We need empowered unions and strong protections, not tinkering from ministers

Morgan Jones
© Matt Gibson/Shutterstock.com

The government, you will be pleased to hear, has launched a scheme to tackle the cost-of-living crisis. It is called ‘Help for Households’ and it involves partnering with a range of businesses to provide discounts and offers from businesses including Asda, Sainsbury’s and Amazon.

Nobody is opposed to the kind of offers – which are mostly on food – that the scheme supports. But, at the end of the day there is no such thing as food poverty; there is just poverty. Fundamentally, anyone living in the UK today watching the cost of pretty much everything rise while wages stagnate knows that these kind of tinkering around the edges programmes will do nothing to meaningfully end the crisis. We know crumbs when we see them.

Help for Households, however, is worse than crumbs. In it, we see not just ministers’ failure to grasp the scale of the problem but their wilful misunderstanding of the problem’s cause. The cost-of-living crisis is in large part a profiteering crisis. It comes from oil and gas companies making obscene profits while household energy bills spiral; it comes from landlords putting up rents by an average of 11% in the last year (15.7% in London); it comes from companies like British airways fighting their workers’ demands for fair pay. As the saying goes: if someone has a vested interest in you believing that something is very complicated, it is probably very simple. Working people have less money not because there is suddenly less – they have less because someone else has it.

Unions are the best mechanism for protecting and improving workplace pay and conditions. In fighting for secure wages, they raise the floor for living standards for all. Sharon Graham of Unite has been forthright making the case that union action is about fair wages and that the much talked about wage-price spiral is the boogeyman of those whose interests are served by low wages. Prices are skyrocketing far beyond wages, and it is unions that recognise the scale of the issue- by, for example, making claims for pay rises tied to the Retail Price Index, rather than the usual demand for a set percentage increase – as UNISON has begun to do in local government.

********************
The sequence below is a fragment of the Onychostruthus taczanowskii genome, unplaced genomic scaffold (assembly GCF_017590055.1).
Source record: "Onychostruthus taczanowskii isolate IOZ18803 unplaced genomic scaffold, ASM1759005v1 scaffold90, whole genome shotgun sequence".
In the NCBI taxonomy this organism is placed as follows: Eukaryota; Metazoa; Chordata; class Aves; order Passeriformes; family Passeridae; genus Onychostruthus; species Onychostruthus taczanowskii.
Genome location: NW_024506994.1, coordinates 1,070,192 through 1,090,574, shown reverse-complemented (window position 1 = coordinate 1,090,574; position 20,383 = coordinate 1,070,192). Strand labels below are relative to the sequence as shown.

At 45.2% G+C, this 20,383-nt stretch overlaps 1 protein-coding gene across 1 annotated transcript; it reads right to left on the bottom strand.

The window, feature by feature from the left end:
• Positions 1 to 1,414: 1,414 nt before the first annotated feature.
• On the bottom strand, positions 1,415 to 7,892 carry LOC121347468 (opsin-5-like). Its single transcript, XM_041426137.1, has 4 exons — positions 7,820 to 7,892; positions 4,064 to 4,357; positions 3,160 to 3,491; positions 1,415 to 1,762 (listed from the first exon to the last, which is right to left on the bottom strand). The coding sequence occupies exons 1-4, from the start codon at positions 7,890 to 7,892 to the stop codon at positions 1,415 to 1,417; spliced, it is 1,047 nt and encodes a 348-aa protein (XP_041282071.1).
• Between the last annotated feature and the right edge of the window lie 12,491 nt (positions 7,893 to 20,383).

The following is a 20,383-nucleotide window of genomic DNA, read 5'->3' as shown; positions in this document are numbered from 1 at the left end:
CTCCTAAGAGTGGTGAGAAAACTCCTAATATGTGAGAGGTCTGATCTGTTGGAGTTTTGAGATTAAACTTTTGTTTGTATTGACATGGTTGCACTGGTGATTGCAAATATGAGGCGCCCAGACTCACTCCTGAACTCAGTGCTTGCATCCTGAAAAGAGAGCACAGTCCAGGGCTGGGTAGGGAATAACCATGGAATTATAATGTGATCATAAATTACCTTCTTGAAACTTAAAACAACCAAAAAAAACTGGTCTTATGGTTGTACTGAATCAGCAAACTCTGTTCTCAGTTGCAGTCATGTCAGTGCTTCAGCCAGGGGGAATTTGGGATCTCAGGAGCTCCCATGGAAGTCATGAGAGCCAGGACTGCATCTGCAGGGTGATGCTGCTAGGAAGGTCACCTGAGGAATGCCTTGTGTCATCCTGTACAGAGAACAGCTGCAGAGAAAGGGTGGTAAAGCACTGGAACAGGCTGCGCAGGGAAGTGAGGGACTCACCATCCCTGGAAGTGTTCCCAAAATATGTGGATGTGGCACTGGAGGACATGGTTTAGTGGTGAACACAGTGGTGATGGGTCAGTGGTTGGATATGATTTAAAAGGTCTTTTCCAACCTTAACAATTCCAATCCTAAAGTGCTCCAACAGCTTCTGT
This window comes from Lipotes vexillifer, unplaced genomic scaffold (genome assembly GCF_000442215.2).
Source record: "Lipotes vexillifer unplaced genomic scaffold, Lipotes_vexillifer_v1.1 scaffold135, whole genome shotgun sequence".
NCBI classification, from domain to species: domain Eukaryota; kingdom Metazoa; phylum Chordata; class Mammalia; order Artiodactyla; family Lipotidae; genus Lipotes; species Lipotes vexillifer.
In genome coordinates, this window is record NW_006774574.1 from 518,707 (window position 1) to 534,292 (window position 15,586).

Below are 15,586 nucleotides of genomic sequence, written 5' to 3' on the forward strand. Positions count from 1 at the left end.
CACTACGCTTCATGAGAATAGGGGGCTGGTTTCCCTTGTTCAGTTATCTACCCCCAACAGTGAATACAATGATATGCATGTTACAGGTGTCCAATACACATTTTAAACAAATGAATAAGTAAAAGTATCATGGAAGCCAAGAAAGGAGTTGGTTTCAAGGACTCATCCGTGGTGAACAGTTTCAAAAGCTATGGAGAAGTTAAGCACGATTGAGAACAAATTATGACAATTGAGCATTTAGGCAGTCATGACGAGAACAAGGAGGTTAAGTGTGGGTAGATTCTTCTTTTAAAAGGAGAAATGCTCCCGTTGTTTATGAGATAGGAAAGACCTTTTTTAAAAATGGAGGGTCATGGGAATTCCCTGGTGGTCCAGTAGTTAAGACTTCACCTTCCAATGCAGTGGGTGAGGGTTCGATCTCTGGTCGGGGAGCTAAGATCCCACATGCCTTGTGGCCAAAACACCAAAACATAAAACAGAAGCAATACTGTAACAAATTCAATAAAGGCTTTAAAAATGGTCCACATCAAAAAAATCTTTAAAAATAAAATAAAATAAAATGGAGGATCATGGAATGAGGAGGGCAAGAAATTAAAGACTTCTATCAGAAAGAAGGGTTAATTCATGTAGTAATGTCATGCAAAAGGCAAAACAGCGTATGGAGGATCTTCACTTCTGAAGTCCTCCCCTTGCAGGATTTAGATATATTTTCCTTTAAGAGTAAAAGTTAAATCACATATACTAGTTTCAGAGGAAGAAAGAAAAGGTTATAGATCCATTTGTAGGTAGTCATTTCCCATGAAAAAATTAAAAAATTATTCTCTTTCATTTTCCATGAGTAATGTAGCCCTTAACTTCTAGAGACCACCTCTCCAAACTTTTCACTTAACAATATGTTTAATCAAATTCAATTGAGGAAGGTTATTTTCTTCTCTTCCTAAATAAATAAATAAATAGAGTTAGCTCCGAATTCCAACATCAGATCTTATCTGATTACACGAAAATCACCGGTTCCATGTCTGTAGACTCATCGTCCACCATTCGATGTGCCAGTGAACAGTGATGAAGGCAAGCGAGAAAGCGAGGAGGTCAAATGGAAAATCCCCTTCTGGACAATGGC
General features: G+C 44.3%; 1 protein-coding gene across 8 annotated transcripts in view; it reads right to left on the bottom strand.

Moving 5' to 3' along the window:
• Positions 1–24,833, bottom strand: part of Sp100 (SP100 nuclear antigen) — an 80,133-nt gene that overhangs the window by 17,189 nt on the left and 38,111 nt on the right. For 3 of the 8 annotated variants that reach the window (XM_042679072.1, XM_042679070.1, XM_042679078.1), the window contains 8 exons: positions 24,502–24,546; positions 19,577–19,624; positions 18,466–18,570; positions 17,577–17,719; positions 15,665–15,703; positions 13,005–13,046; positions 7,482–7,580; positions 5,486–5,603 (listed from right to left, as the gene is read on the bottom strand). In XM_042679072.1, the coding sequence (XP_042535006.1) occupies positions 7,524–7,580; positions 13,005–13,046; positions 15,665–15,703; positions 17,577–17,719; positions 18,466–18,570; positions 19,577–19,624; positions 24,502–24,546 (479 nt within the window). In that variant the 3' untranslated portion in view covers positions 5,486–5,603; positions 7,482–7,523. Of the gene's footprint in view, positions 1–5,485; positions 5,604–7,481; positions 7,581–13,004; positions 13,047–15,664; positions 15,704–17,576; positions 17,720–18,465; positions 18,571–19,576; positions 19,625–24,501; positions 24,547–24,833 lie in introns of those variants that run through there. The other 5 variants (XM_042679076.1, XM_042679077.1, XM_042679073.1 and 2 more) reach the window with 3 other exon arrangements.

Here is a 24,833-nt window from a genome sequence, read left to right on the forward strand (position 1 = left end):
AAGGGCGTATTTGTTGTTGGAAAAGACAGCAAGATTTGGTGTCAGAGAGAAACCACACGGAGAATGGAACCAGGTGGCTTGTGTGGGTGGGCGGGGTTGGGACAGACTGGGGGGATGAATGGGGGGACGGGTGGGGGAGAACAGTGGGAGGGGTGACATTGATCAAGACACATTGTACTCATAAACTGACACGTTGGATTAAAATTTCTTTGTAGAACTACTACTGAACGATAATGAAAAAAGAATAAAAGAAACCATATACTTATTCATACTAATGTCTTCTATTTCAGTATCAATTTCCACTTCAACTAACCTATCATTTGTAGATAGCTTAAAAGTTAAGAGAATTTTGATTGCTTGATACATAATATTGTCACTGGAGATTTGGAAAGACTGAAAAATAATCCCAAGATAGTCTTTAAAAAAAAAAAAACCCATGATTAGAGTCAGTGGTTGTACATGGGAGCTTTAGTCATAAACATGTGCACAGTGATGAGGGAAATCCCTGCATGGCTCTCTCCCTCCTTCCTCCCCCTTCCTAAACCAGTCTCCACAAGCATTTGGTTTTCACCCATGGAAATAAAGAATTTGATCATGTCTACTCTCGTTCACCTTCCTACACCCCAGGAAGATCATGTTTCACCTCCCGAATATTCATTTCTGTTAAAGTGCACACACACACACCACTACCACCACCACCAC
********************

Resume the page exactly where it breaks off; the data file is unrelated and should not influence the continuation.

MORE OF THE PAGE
The people who use food banks and who experience the poverty the Help for Households scheme seeks to alleviate are, very often, in work. Improving pay and working conditions through strengthening unions would, it follows, be in the interest of a government whose professed aim is to tackle the cost-of-living crisis. But the only meaningful action this government has taken to tackle the crisis – the windfall tax on energy companies – was brought in only after a concerted pressure campaign by Labour. The government’s response to recent industrial action and its crack downs on trade unions tell us everything we need to know about the sincerity of their interest in helping working people.

It is not unreasonable to claim that Amazon, whose involvement is front and centre in the government’s advertising of the Help for Households scheme, is the most powerful anti-union force in the world right now. It saw its profits triple over the pandemic, banking many billions of pounds and it is fighting its workers’ attempts to unionise tooth and nail. Amazon does not care about the cost-of-living crisis – how could it meaningfully claim to, when the man who owns the company is worth nearly 150bn dollars? It does not even seem to care about people’s lives.

Asda, another of the scheme’s partners, imposed contracts on its workers in 2017 that saw them lose pay for lunch breaks, be expected to work on bank holidays and lose flexibility in their working; workers could either sign, or be laid off.

On the day the Help for Households scheme was announced, Kwasi Kwarteng, the Business Secretary, also announced that the government would be making it legal for businesses whose workers take industrial action to hire temporary workers to break strikes. It is empowered unions and strong protections for renters and workers that could put a meaningful dent in the cost-of-living crisis. Instead, the government offers sticking plasters and launders the reputations of companies interested only in their bottom line, and actively attacks the power of those fighting for a better deal for working people.

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